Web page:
Last winter, some 200 Americans gathered for the first Sons of the American Revolution Grave Marking for a black man in Georgia. Black men and women did provide service to the colonies during the time of the colonies' quest for freedom from England. If I recall correctly, some 20,000 black men served during that time. Some were slaves who served in the place of their owners. Others were slaves who were promised their freedom if they fought. Still, others were free black men who chose to fight.
Click here to read more of the grave marking for Austin Dabney.
It is more of a task for the descendants of black patriots to prove the early lineage lines due to a lack of documentation. Michael Henderson's patriot was a French National who had a relationship with a former slave in Louisiana.
Ahh, Creole genealogy. Now there's a fun look into different bloodlines.
The following article is from Eastman's Online Genealogy Newsletter and is copyright by Richard W. Eastman. It is re-published here with the permission of the author. Information about the newsletter is available at http://www.eogn.com.
The following announcement was written by the National Society, Sons of the American Revolution:
Atlanta, GA (June 15, 2010) -- On Tuesday, June 29th at 11:30 a.m., history will be made as the first African American in the state of Georgia will be inducted into the National Society, Sons of the American Revolution (NSSAR). In a ceremony at the Georgia State Capitol, Lieutenant Commander Michael Nolden Henderson, a retired U.S. Naval Officer and graduate of Xavier University of Louisiana, will be acknowledged by induction into the Button Gwinnett Chapter, the Georgia Society SAR for his efforts in tracing his Louisiana Creole ancestry to an American Revolutionary War patriot.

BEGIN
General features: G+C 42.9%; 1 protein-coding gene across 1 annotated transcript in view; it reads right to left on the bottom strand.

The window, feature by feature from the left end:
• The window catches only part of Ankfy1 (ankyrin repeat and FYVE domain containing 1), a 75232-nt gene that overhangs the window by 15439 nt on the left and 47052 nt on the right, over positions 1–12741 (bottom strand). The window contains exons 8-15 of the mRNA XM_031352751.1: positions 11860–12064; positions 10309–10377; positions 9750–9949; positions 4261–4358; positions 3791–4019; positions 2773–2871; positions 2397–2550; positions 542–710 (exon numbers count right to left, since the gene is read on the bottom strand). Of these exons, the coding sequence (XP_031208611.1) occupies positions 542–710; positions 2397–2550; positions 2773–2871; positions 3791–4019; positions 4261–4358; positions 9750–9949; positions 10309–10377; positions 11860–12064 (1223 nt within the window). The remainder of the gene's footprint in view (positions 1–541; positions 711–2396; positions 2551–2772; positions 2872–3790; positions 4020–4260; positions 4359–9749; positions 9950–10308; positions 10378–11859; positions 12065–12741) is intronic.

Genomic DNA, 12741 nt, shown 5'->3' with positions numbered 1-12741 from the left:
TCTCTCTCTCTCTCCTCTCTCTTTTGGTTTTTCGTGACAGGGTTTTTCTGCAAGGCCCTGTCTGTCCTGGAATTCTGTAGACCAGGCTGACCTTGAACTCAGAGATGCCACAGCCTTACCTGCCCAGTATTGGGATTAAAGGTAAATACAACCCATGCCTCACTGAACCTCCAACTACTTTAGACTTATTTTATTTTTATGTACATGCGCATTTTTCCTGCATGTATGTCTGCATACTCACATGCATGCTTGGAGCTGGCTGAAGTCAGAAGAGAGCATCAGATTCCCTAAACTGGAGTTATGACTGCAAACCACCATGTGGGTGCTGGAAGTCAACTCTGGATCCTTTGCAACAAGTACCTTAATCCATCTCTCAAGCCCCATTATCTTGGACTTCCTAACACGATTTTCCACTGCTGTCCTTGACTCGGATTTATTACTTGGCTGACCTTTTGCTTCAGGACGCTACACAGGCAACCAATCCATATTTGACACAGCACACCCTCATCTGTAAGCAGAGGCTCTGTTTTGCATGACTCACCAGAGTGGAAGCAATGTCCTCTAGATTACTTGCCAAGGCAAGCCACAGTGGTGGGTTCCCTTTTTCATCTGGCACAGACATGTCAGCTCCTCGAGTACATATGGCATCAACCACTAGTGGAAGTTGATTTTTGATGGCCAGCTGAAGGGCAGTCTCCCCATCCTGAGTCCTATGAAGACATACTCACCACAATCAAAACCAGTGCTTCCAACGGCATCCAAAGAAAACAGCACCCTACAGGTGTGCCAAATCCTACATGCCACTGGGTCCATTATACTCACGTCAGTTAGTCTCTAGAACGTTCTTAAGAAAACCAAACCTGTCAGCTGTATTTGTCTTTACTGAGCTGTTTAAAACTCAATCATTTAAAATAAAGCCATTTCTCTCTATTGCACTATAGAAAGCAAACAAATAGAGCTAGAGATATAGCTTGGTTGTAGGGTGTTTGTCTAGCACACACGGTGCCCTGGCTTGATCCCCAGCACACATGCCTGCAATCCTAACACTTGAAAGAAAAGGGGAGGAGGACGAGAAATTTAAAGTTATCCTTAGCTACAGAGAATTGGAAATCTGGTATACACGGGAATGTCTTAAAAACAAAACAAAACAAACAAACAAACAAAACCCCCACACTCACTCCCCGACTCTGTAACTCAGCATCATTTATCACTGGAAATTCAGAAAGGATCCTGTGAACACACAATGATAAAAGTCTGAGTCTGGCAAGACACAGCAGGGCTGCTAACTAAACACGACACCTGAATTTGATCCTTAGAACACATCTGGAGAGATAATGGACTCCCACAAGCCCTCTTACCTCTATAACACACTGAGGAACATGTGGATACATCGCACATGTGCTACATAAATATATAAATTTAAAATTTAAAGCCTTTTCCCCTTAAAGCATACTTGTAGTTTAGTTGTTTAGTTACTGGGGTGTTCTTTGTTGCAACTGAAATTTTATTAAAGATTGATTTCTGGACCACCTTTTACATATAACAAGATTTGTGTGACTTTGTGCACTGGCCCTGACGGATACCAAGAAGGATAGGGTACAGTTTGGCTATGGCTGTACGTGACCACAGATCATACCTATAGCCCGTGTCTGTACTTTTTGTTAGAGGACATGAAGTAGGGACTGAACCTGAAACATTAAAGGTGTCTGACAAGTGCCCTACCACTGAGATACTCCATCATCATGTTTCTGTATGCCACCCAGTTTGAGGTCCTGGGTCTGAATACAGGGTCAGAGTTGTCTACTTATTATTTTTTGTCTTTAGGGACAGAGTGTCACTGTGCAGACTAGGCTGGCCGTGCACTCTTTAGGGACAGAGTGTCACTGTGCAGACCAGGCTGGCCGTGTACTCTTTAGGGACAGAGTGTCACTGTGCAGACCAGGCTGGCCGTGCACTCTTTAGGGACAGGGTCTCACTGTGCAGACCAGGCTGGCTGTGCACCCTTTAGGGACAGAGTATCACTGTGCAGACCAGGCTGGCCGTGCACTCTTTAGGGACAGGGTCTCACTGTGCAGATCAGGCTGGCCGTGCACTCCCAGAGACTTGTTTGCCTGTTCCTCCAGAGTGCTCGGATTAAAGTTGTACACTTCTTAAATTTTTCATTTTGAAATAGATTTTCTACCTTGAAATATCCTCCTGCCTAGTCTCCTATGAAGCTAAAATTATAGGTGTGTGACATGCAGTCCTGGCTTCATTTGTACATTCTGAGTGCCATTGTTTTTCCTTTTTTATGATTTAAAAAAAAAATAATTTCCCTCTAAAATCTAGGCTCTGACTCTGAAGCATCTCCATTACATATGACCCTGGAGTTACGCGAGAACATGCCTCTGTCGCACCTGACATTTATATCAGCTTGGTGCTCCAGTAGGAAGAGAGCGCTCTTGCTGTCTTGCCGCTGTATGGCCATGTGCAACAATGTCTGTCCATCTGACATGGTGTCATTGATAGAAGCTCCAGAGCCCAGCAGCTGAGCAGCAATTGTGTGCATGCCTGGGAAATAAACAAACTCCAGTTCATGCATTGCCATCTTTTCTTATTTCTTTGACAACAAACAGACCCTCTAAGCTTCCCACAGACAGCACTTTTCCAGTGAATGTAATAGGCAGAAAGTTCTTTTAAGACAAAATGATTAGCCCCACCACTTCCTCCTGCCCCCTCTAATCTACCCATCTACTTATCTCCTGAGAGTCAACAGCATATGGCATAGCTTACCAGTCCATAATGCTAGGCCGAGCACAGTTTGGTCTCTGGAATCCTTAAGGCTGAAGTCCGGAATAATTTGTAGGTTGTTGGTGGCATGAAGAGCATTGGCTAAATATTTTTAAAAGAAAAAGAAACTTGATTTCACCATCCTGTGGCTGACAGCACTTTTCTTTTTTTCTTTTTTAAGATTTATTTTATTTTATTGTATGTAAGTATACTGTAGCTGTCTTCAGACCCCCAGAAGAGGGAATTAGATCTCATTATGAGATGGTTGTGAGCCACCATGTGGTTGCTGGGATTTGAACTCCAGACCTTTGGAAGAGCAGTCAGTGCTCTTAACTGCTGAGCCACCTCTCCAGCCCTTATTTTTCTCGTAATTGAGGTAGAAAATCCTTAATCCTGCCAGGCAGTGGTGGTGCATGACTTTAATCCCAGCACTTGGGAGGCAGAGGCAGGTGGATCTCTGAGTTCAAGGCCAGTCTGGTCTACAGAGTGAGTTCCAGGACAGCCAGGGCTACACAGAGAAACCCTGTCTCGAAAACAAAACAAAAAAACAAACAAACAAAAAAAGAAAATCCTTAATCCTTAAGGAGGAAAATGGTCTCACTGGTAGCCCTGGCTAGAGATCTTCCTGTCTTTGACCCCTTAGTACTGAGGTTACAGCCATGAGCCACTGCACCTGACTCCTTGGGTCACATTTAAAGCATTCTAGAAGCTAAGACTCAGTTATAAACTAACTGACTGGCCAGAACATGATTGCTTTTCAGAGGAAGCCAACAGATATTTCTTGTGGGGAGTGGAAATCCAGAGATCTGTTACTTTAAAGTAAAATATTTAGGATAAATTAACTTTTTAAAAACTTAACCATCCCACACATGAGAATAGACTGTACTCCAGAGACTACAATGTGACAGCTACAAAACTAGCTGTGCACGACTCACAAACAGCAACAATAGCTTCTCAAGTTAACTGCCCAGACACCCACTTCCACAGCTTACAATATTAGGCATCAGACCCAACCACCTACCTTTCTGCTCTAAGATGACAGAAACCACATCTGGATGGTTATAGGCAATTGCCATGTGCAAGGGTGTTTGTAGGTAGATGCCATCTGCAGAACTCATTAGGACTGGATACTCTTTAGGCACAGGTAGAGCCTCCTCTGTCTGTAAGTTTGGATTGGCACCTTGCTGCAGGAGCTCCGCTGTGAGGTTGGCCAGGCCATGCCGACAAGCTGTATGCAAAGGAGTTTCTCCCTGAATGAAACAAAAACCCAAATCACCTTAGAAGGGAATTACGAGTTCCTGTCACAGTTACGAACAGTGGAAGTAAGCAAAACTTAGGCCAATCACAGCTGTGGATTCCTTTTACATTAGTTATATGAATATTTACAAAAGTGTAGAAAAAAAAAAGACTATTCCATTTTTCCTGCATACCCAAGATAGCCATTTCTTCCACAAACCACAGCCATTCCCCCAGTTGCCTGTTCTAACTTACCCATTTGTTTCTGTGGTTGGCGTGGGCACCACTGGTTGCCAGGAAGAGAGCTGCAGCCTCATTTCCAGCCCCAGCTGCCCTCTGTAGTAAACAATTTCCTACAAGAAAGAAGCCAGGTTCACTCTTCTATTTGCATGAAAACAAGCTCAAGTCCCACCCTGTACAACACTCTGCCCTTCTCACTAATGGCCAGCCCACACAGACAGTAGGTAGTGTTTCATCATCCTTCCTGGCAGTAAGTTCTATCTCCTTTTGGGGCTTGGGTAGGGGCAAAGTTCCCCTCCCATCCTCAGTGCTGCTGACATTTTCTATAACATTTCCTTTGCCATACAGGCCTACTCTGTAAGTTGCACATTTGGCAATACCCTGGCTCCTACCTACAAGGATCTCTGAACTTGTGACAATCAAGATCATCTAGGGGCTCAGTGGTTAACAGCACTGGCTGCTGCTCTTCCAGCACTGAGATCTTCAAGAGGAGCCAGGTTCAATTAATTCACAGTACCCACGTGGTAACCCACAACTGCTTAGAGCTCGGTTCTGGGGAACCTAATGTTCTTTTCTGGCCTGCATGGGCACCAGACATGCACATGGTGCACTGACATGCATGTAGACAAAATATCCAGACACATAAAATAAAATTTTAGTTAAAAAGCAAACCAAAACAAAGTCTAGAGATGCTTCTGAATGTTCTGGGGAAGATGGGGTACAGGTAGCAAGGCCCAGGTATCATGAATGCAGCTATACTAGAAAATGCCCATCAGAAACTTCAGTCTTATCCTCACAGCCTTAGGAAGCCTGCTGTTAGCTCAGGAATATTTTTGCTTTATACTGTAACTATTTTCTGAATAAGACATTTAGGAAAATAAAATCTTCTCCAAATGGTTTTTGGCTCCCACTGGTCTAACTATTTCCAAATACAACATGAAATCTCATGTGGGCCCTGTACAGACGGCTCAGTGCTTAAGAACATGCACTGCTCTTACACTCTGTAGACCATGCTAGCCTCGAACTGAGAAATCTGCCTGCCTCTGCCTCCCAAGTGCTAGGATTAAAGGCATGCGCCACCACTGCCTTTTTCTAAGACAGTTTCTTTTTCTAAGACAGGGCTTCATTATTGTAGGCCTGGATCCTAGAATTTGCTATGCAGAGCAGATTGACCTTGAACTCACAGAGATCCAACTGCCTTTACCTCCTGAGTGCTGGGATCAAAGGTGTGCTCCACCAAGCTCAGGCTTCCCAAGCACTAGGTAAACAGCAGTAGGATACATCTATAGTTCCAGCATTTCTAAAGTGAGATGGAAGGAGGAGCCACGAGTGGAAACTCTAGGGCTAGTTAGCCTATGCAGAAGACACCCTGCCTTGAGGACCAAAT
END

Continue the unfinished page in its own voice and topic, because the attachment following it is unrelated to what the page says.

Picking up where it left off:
Michael N. Henderson, USN Retired
Henderson, a native of New Orleans, La. who currently lives in metro-Atlanta, discovered his unique lineage while researching his French ancestry. His fourth generation great-grandfather, Mathieu Devaux, a French National, served as a militiaman under the command of the Spanish Governor General Bernardo de Galvez, who led troops in several major battles in Louisiana and along the Gulf Coast. Devaux had a relationship with his former slave, Agnes Mathieu, in Spanish Colonial Louisiana. Henderson is descendent from one of their seven children, all of whom were born free prior to the Louisiana Purchase in 1803.
Henderson first learned of the National Society, Sons of the American Revolution in 2006 when Professor Henry Louis Gates, Jr., Director of the W.E.B. DuBois Institute for African and African American Research at Harvard University, discovered his own ancestral link to the Revolutionary War and one year later was himself inducted into the national lineage organization.
"I'm the first in my family to pursue membership in the NSSAR, so the process was especially detailed for me," says Henderson, who had to compile birth, marriage and death certificates, as well as other documents from the 1700s and 1800s to prove his connection to Devaux. "It was truly a labor of love and it's an honor to have my family tied to an American Revolutionary War patriot. I'm proud to be an example to others that they too can be a part of the narrative of America's history."
The story of Henderson's fourth generation great-grandparents and their connection to General Galvez is the subject of an upcoming segment on the PBS series "The History Detectives."